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I am working on a project to parse out a text file. The file is output from networking equipment. The incoming string is anywhere from a few thousand to tens of thousands of lines long. There will be a variable number of entries with keywords like these:

fcN/N is up
   Hardware is Fibre Channel, SFP is short wave laser w/o OFC (SN)
   Port WWN is 20:52:00:0d:ec:ef:b0:40
    Admin port mode is F, trunk mode is on
    snmp link state traps are enabled
    Port vsan is 10

fcipN is up
.....

port-channel-N is trunking
...... 

The N is a number. There will always be the 'fcN/N' entries, there may or may not be the other two. The 'fcip' and 'port-channel' entries will have similar status information after each one as the fcN/N entries. All entries of the same type will be grouped - there won't be an fc followed by an fcip followed by another fc. Also as a general rule, all the fc entries are listed, then all the port-channel then all the fcip but I don't want to assume that. At the moment I have about 7 different RegEx patterns I am looking for. I do this by examining each line in turn, however managing all those is cumbersome. I thought about splitting the string on newline and then some kind of LINQ select to get all of each of the 3 types of entries, but that assumes they are always grouped in the same order. I also thought about 3 monster regexes to match everything from one entry to the next, but my experience is those are tough to get working and almost unreadable. Another thing I thought of was first match the three keywords - fc or port-channel or fcip, then have an if statement that matches the patterns unique to those. That is still matching each line for all 3 patterns though.

To be clear, I have the Regex patterns working. I am looking for a more efficient way to do this than test each line for 6 0r 8 matches.

Any other ideas?

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4  
Do you experience performance issues right now? Are the Regex compiled? –  Damien Feb 11 '12 at 13:42
    
No. I am just looking for a more elegant way than brute-force. There may not be a more elegant way and I am cool with that. :) I didn't know you could compile a Regex, not sure what that means. –  David Green Feb 11 '12 at 16:50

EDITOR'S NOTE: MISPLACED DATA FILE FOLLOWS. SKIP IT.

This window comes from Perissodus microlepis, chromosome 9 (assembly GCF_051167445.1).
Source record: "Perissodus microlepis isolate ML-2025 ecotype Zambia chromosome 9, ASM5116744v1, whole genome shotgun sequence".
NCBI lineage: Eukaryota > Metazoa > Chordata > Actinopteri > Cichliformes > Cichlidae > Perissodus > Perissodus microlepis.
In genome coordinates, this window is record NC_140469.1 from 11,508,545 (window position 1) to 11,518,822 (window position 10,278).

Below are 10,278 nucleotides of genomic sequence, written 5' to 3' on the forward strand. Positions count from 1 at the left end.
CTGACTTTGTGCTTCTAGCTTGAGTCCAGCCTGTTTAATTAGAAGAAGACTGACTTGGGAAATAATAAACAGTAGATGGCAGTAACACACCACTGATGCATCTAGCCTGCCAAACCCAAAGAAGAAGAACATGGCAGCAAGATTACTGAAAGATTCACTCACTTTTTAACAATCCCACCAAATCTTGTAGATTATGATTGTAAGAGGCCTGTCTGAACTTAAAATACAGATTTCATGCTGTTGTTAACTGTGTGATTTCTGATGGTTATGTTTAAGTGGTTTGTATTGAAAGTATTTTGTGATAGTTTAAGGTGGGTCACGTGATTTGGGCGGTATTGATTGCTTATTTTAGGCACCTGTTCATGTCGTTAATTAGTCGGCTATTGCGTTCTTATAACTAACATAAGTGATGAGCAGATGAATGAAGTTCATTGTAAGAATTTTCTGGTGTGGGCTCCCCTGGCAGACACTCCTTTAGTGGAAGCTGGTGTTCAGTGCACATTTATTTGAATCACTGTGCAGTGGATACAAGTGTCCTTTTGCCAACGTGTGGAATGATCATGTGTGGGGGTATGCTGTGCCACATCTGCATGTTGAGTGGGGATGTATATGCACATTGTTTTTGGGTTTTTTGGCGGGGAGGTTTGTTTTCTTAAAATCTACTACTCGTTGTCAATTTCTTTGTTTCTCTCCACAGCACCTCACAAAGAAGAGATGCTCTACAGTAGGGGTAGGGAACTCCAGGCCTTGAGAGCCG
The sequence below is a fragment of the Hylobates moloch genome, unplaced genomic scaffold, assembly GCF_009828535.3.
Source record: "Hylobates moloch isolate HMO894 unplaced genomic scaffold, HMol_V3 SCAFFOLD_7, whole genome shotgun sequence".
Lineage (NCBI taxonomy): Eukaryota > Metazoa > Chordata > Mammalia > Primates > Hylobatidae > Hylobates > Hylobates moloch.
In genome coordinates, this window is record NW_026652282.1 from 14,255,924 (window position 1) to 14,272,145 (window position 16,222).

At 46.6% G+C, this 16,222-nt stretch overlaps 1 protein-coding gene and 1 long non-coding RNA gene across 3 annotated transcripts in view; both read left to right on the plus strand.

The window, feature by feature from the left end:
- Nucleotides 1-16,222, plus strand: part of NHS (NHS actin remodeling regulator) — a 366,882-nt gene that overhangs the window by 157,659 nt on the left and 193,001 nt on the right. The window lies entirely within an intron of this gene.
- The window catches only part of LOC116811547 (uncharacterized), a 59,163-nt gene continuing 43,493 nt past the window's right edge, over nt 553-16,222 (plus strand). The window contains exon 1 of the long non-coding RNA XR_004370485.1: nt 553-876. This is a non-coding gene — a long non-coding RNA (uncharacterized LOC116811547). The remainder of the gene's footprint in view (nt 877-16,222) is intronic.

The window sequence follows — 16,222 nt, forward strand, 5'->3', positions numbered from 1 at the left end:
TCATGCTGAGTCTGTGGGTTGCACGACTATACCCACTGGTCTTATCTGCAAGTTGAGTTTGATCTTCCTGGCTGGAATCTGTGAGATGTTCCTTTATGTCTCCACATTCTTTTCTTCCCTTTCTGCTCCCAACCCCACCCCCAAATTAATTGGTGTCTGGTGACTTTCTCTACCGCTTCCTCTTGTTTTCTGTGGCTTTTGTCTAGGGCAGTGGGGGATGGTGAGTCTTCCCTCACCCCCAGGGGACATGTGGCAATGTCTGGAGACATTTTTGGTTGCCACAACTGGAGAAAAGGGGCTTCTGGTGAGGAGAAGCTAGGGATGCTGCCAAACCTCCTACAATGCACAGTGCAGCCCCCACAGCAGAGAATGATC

3 Answers 3

up vote 0 down vote accepted

I have two thought:

(1) Your last approach of using if statements to first find the right regex to apply is like to be quite efficient. I'd recommend it.

(2) You can compose regex's like this:

var pattern1 = @"abc";
var pattern2 = @"def";
var unionPattern = "((" + pattern1 + ")|(" + pattern2 + "))";

This makes it much more readable.

If you never want to find a match that spans lines you should split the file into lines first. That will improve efficiency because the regexes have smaller inputs and will backtrack less.

If your matches span multiple lines but they always start after a new-line, you can you can split the string into chunks first like this:

var chunks = Regex.Split(str, "((fc\d)|(fcip\d)|(port-channel-\d)));
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Sorry I wasn't clear. The input string already contains lines. That is I declare a StringReader and have it read each line. I set a string equal to that ReadLine() then search the string for all the matches. –  David Green Feb 11 '12 at 16:53
    
I think what I am going to do is an approach similar to what I use for the main file. I will search for a keyword. When I find it I will read to the next keyword and process the chunk I just got. that way I am not checking every single line for each pattern. I start with the 3 main matches, then use others depending on what I find. –  David Green Feb 12 '12 at 1:48

You might get clearer and more concise code by using a parser combinator library, such as Sprache.

Not being a C# programmer, I'm not intimately familiar with this library (and there may well be others for C# as well), but I've used Scala parser combinators to good effect, and they build on and use regular expression parsing.

Whether it make your code more efficient likely depends on how inefficient your code now is.

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Are you looking for raw speed, or efficiency? If the former, you can split the file into parts and have a thread parsing each part simultaneously. The trick will be finding a boundary to split on (so that each part contains only whole entries) quickly. You will also only want to go multithreaded if the total number of lines is large, or the overhead will outweigh the parallelization gains.

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I am looking for efficiency and/or something more elegant than what I have. There isn't a speed issue. The entire file averages 30MB. I search several parts of it and the entire thing is finished in a few seconds. What I do is search for a command in the file, start reading each line into a string until I hit the next command. Then I feed that string to a parser that parses that particular part of the file. This section I am asking about just happens to have a lot of patterns to look for. I wondered if there was a faster way to do it. –  David Green Feb 11 '12 at 16:57

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